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BAGUIO, Philippines – A Regional Trial Court (RTC) in Baguio City started on Thursday, December 14, hearings on the petition filed by four leaders of the Cordillera Peoples Alliance who challenged their designation as terrorists by the Anti-Terrorism Council (ATC) and the freeze order on their assets by the Anti-Money Laundering Council (AMLC).
On November 23, Sarah Alikes, Windel B. Bolinget, Jennifer A. Taggaoa, and Stephen A. Tauli filed a special civil action, seeking a preliminary injunction to prevent the ATC and AMLC from implementing a clause in Section 25 of the Anti-Terrorism Act of 2020 (RA 11479) while the case is pending. The clause pertains to the “domestic designation of the ATC upon finding of probable cause.”
The petitioners are also seeking the declaration of the provision unconstitutional for infringing Sections 1 and 4 of Article III of the 1987 Constitution. These refer to the right to due process and freedom of speech and expression.
Judge Cecilia Dulay-Archog of RTC Branch 7 is presiding over the case, with the prayer for a preliminary injunction being the primary focus of the first hearing.
On June 7, the ATC issued Resolution No. 41, followed by AMLC’s Resolution No. TF-67-2023, dated June 30. The resolutions designated six individuals as “terrorists,” accusing them of being leaders of the Communist Party of the Philippines-New People’s Army (CPP-NPA) and freezing their assets, respectively
‘Immediate relief needed’
Ephraim Cortez, president of the National Union of Peoples’ Lawyers (NUPL), said their clients have and continued to experience “adverse consequences impinging on the exercise of their civil and political rights.”
“With legitimate concerns about their deteriorating situation, they urgently petition the Court to provide them injunctive reliefs,” said Cortez who along with lead counsel Jose Molintas argued for the petitioners during the hearing.
The lawyers said their clients were deprived and continue to be denied their right to due process.
The designation, they said, breached the petitioners’ rights to free expression, association, and privacy against electronic surveillance.
They also said the designation has put the four activists at risk even as it continued to cause permanent damage, especially as to how the public perceives them.
State lawyers led by Senior State Solicitor Katrina Atienza-Dato anchored their contention on the Supreme Court’s ruling that the assailed provision is constitutional.
They asserted that the rights of the petitioners were not being violated, and there is a presumption of regularity in the ATC and AMLC’s action because authorities found probable cause against the petitioners.
They also allayed security and privacy fears, explaining that electronic surveillance still requires ex parte proceedings, and the freezing of funds, properties, and related accounts is the only consequence of the designation.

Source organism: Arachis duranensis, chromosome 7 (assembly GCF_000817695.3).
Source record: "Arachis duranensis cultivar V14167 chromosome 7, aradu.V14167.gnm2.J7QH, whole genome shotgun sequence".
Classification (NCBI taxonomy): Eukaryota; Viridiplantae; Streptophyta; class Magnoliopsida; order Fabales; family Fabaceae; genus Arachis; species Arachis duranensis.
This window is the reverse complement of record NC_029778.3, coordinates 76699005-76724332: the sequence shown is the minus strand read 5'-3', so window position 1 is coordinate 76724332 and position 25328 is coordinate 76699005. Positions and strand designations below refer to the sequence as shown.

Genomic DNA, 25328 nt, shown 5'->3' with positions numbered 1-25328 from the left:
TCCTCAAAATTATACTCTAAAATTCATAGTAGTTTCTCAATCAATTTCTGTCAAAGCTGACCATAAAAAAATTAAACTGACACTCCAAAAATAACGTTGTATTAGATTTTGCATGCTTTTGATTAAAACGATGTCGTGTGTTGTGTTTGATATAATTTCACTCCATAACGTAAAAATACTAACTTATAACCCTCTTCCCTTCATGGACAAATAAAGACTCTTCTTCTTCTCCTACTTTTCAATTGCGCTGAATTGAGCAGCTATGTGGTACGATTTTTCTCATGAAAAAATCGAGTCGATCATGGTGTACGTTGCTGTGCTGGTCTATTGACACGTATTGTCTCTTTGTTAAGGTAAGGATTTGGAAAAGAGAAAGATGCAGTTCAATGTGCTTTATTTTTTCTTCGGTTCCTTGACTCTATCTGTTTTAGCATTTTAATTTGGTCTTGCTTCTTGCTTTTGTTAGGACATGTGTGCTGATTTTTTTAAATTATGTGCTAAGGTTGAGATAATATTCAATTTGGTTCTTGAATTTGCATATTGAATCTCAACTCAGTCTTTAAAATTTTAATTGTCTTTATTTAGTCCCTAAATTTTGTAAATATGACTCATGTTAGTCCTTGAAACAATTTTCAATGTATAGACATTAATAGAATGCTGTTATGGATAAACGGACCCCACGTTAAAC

Dulay-Archog gave the parties until January 8 to submit their position papers on the petition for a Writ of Temporary Injunction. The court set the next hearing for January 26, 2024.
Shortly after the hearing, a policeman started recording videos and taking photos of the four activists and their lawyers. Despite requests to stop, he persisted, leading one of the petitioners to confront him.
It was during this moment that they observed that the man, who was in plain clothes, had a firearm tucked in his jeans. Alarmed, they called the guards and police personnel who were inside the Justice Hall.
The person, carrying a 9mm pistol, was later identified as Patrolman Maruel Baniwas Benito of the Intelligence Unit of the Baguio City Police Office. He claimed that he was acting under orders from his superior.
The Free Legal Assistance Group (FLAG) Northern Luzon condemned what it called the “hostile and contemptuous assault against the legal and judicial system and processes.”
“This act is not only an attack against the clients but likewise an insult and a direct assault against the lawyers and our very own judicial system and processes,” said Reynaldo Cortes, head of FLAG Northern Luzon.
FLAG and NUPL are among the lawyers’ groups assisting the petitioners.
Meanwhile, NUPL’s Cortez said, “That he was taking pictures in full view of the petitioners and their counsel shows that he was making his presence felt.”
“The purpose was obviously to send the message that they are watching. It was pure and simple harassment,” he added.
Meanwhile, the Baguio City Police Office (BCPO) denied the allegations of harassment.
The presence of an off-duty officer in civilian clothes, which raised concerns among the activists’ supporters, was part of standard police procedures related to court duties, according to the BCPO.
The local police also said the officer was not involved in the hearings concerning the CPA members and that his presence was routine, not intended as harassment.
The BCPO also said it was committed to conducting a transparent and thorough investigation to ensure discipline and accountability. It condemned what it called baseless allegations that could undermine the integrity of the police force. with reports from Mia Magdalena Fokno/Rappler.com